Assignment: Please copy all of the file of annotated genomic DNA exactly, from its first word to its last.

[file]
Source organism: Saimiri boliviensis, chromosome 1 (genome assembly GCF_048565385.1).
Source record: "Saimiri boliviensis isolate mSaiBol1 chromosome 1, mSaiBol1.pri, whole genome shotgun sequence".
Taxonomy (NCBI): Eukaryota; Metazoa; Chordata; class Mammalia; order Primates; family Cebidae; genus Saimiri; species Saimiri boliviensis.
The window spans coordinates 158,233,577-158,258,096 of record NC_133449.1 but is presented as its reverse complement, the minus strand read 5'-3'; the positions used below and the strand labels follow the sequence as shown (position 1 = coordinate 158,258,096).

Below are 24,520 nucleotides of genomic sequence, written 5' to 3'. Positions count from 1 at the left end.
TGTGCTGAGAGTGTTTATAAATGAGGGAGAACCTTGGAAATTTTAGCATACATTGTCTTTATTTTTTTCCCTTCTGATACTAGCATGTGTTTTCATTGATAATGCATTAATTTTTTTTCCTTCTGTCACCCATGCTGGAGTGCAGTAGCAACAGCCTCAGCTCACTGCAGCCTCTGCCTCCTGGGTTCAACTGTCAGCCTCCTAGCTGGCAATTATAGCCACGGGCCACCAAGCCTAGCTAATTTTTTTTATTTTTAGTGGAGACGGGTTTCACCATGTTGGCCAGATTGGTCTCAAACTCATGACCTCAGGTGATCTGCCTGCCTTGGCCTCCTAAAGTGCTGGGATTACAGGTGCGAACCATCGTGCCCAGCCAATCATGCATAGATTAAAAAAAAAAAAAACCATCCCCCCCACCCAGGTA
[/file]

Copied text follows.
Source organism: Saimiri boliviensis, chromosome 1 (genome assembly GCF_048565385.1).
Source record: "Saimiri boliviensis isolate mSaiBol1 chromosome 1, mSaiBol1.pri, whole genome shotgun sequence".
Taxonomy (NCBI): Eukaryota; Metazoa; Chordata; class Mammalia; order Primates; family Cebidae; genus Saimiri; species Saimiri boliviensis.
The window spans coordinates 158,233,577-158,258,096 of record NC_133449.1 but is presented as its reverse complement, the minus strand read 5'-3'; the positions used below and the strand labels follow the sequence as shown (position 1 = coordinate 158,258,096).

Below are 24,520 nucleotides of genomic sequence, written 5' to 3'. Positions count from 1 at the left end.
TGTGCTGAGAGTGTTTATAAATGAGGGAGAACCTTGGAAATTTTAGCATACATTGTCTTTATTTTTTTCCCTTCTGATACTAGCATGTGTTTTCATTGATAATGCATTAATTTTTTTTCCTTCTGTCACCCATGCTGGAGTGCAGTAGCAACAGCCTCAGCTCACTGCAGCCTCTGCCTCCTGGGTTCAACTGTCAGCCTCCTAGCTGGCAATTATAGCCACGGGCCACCAAGCCTAGCTAATTTTTTTTATTTTTAGTGGAGACGGGTTTCACCATGTTGGCCAGATTGGTCTCAAACTCATGACCTCAGGTGATCTGCCTGCCTTGGCCTCCTAAAGTGCTGGGATTACAGGTGCGAACCATCGTGCCCAGCCAATCATGCATAGATTAAAAAAAAAAAAAACCATCCCCCCCACCCAGGTA